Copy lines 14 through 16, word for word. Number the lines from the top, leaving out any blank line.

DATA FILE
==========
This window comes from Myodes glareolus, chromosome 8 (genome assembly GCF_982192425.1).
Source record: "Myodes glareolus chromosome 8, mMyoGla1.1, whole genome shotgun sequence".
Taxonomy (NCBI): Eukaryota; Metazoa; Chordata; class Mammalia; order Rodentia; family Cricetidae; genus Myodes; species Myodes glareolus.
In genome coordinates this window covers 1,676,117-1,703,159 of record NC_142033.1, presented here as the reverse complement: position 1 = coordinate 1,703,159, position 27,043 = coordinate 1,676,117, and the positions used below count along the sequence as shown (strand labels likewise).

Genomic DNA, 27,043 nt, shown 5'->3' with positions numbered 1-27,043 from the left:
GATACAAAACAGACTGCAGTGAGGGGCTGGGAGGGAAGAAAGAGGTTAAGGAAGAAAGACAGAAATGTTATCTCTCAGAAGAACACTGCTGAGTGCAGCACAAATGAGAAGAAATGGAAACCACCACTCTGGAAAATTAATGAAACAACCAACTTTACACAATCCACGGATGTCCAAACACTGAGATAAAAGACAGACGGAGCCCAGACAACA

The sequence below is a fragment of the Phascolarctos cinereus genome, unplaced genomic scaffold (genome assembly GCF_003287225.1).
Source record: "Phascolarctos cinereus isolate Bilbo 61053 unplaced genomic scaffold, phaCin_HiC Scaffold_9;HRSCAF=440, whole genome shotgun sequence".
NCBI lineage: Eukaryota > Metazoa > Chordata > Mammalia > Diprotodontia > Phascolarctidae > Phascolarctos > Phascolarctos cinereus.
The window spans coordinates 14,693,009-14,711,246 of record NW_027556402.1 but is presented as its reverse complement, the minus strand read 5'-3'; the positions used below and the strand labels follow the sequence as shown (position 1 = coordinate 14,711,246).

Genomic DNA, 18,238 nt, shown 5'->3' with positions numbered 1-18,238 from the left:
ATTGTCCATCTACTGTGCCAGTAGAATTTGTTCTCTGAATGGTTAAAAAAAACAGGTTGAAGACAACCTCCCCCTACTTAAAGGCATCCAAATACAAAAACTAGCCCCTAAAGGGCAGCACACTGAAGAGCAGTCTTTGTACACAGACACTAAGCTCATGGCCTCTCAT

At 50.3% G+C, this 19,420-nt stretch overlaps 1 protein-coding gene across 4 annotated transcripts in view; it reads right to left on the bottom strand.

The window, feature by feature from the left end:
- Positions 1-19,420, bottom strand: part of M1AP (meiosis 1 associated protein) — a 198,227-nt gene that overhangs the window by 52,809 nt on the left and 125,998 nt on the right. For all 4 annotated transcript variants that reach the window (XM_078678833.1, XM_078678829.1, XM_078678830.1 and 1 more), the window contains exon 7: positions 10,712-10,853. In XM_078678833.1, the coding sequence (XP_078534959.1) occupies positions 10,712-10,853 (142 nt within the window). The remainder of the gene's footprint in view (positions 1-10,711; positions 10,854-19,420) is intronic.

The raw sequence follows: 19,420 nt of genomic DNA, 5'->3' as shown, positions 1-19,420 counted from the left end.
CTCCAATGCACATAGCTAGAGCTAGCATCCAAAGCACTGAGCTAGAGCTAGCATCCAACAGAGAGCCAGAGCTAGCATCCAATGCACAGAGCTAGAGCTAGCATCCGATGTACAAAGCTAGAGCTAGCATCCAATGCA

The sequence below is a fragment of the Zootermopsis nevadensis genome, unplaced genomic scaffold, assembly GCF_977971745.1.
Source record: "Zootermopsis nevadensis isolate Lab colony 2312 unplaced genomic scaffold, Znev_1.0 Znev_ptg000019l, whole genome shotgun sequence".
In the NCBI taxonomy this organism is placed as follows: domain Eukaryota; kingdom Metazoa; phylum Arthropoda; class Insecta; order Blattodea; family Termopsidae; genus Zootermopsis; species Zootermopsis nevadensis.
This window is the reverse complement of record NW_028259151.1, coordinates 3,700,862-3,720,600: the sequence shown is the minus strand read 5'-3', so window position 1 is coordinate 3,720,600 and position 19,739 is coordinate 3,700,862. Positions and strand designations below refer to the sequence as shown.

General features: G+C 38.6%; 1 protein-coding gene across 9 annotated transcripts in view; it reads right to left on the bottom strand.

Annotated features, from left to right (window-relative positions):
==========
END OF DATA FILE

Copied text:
The window, feature by feature from the left end:
- Positions 1-19,420, bottom strand: part of M1AP (meiosis 1 associated protein) — a 198,227-nt gene that overhangs the window by 52,809 nt on the left and 125,998 nt on the right. For all 4 annotated transcript variants that reach the window (XM_078678833.1, XM_078678829.1, XM_078678830.1 and 1 more), the window contains exon 7: positions 10,712-10,853. In XM_078678833.1, the coding sequence (XP_078534959.1) occupies positions 10,712-10,853 (142 nt within the window). The remainder of the gene's footprint in view (positions 1-10,711; positions 10,854-19,420) is intronic.

The raw sequence follows: 19,420 nt of genomic DNA, 5'->3' as shown, positions 1-19,420 counted from the left end.